Legal-Ease: Can I trust my trust?

Trusts must be prepared by attorneys as they’re legal documents. While many trusts are created by local attorneys, others are created by attorneys from outside of our area who offered a “free steak dinner” to discuss the protection of the client’s assets. The generic statements of “safety” and “protection” that were often mentioned in relation to the preparation of trusts for the last several decades are often misunderstood.

Legal-Ease: Mothers-in-law are mothers, too

Legal disputes between in-laws are unfortunate, but can occur – and if the dispute makes it all the way to the courthouse, odds are that there will ultimately be no winners. But making end-of-life care and other important life decisions in writing now can make things smoother later in life.

Legal-Ease: Practical estate planning considerations

While not all of us will have millions to give away upon our death, confusion and discrepancies can arise during the settling of an estate, now matter how substantial its resources. To avoid many of these painful disputes, I recommend a number of practical tips for planning the settling of your estate.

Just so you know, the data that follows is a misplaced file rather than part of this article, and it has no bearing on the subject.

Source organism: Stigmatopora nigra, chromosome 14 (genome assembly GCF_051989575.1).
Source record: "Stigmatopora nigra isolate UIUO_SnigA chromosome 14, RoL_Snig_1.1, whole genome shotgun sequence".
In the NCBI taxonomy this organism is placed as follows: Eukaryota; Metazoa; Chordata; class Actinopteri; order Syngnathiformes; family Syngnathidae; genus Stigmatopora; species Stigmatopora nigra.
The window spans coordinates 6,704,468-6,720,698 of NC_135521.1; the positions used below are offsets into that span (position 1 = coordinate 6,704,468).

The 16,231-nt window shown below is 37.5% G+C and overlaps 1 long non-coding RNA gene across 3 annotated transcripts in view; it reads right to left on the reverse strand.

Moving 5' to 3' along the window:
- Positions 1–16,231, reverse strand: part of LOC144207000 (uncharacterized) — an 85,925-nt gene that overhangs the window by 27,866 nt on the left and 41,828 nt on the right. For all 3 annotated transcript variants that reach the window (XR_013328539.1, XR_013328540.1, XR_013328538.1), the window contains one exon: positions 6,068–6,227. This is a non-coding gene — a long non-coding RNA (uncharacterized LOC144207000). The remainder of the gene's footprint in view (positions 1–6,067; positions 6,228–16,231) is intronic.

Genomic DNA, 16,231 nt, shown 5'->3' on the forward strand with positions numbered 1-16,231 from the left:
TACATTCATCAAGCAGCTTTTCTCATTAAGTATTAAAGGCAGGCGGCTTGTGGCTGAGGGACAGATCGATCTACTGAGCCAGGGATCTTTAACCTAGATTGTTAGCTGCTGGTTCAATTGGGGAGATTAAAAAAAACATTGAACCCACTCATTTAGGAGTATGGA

Legal-Ease: Tax Implications of Gifts

As we begin the gifting time of year, it’s important to remember taxes when considering gifts. Typically, there is no gift or estate tax if a person gives away less than $5 million. However, there are many different areas that affect the circumstances of the taxes.

Legal-Ease: Powers of Attorney only powerful if properly used

A power of attorney is an important legal document that many people misunderstand. There are different forms: healthcare and general.

Power of attorneys can be durable, meaning they allow the person named in the document to make decisions for the person who is incapacitated. However, once the principal dies, the agreement is void.

Legal-Ease: How closely are we related?

If you die without a will in the state of Ohio, consanguinity can help determine who has the rights to your property. Consanguinity is the practice of identifying how closely two people are related. It’s also known as finding next of kin.

Legal-Ease: Mothers make good executors

The job of an executor is to transfer ownership of property of a deceased person, and often the good work ethic and leadership that comes from motherhood makes mothers excellent executors of wills. Executors are tasked with identifying property at time of death, interpret the will to decide who will get what property, transfer the ownership of property and confirm that they’ve done the transfer of property to the best of their ability.